New options for students address industry and community needs

Meg McGuire is studying fermentation, a new option in the Department of Food Science and Technology, and already has plans to apprentice at Foggy Ridge Cider in Dugspur, Virginia, after she graduates.

Meg McGuire is studying fermentation, a new option in the Department of Food Science and Technology, and already has plans to apprentice at Foggy Ridge Cider in Dugspur, Virginia, after she graduates.

Students in the college now have more academic choices in the departments of food science and technology, horticulture, animal and poultry sciences, and agricultural, leadership, and community education.

Two new study tracks will allow students to explore trending topics in grape growing and fermentation. One is a new minor in viticulture offered by the Department of Horticulture, and the other is an option to study fermentation in the Department of Food Science and Technology. These academic avenues will produce graduates who can address the needs of the established grape growing and wine industries in Virginia, as well as the burgeoning hard cider industries in the commonwealth and worldwide.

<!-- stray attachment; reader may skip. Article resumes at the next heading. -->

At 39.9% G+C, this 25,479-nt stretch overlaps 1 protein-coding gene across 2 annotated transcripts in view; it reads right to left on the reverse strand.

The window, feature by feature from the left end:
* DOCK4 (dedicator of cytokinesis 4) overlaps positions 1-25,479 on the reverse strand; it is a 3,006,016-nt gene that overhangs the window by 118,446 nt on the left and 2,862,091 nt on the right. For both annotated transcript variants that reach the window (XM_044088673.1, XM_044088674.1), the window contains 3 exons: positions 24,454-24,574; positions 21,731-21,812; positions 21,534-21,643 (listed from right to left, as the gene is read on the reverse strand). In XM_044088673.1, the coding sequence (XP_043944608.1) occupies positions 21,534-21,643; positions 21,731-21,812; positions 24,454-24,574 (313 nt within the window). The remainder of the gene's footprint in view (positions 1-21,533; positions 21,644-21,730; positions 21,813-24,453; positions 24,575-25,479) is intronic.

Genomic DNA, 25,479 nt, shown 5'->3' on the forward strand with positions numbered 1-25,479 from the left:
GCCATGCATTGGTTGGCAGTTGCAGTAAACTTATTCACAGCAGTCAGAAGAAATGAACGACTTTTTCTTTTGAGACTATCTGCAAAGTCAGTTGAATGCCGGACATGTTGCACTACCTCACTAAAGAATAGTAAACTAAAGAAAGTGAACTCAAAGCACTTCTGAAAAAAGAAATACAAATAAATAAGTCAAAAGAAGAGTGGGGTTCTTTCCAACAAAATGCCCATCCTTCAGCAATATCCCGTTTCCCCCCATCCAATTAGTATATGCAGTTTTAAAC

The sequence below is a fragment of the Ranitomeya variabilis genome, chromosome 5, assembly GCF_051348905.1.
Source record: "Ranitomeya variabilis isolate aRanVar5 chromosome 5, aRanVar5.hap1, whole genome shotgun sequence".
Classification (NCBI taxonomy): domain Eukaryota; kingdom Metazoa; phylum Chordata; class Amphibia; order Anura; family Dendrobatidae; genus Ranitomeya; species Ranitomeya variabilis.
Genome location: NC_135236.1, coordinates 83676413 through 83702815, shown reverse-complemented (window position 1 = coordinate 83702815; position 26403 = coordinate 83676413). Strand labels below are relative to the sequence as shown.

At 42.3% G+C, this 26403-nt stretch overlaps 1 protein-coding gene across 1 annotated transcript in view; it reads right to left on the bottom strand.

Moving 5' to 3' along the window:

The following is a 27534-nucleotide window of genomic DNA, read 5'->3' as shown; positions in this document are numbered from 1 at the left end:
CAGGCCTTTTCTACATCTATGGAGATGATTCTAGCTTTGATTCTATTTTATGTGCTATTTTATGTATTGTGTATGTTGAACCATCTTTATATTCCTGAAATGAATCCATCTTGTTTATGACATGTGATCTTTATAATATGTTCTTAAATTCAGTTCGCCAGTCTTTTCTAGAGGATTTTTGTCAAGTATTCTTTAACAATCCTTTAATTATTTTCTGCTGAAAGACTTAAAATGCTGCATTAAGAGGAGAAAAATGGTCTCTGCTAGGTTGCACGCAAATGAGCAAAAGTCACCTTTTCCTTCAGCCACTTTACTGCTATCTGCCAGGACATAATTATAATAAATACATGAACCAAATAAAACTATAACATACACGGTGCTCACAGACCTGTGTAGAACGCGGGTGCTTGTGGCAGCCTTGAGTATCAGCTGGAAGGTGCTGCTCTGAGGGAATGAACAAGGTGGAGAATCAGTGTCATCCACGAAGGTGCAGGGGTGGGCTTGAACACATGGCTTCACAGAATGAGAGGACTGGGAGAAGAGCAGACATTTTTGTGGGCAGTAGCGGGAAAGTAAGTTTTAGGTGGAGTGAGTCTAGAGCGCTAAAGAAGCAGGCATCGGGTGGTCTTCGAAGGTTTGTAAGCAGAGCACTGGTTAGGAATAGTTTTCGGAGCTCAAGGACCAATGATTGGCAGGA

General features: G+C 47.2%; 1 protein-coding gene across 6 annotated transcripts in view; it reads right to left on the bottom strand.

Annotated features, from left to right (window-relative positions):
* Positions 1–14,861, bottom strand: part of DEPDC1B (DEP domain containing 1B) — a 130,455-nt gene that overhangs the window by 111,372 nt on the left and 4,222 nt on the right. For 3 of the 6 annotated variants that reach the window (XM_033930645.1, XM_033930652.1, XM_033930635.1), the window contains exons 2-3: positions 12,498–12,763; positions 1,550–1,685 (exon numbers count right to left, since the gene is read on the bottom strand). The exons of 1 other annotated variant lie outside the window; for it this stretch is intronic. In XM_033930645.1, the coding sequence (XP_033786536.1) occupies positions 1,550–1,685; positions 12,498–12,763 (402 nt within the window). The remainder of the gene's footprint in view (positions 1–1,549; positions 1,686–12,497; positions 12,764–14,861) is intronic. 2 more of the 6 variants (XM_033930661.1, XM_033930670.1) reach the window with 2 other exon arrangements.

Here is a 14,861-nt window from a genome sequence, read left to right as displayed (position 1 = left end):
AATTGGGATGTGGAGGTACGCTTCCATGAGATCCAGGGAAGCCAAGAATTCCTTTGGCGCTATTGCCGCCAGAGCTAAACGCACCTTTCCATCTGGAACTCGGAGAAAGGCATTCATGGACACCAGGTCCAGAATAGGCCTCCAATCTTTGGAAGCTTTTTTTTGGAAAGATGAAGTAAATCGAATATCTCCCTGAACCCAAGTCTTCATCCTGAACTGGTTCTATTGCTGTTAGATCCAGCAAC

Another way Virginia Tech is preparing graduates for the future is through the new companion and lab animal emphasis in animal and poultry sciences. The emphasis allows students who plan to pursue careers where working with companion and lab animals will be a significant part of their research endeavors a chance to gain experience working with them in preparation for professional lives beyond Virginia Tech.

The Department of Agricultural, Leadership, and Community Education is also offering two additional options. The first option, called teaching and learning in agriculture, leads to work in youth programs or a teaching certificate at the master’s level through a partnership with the School of Education. The second option, community leadership and development, is geared toward those who want to work with people in the agricultural industry.

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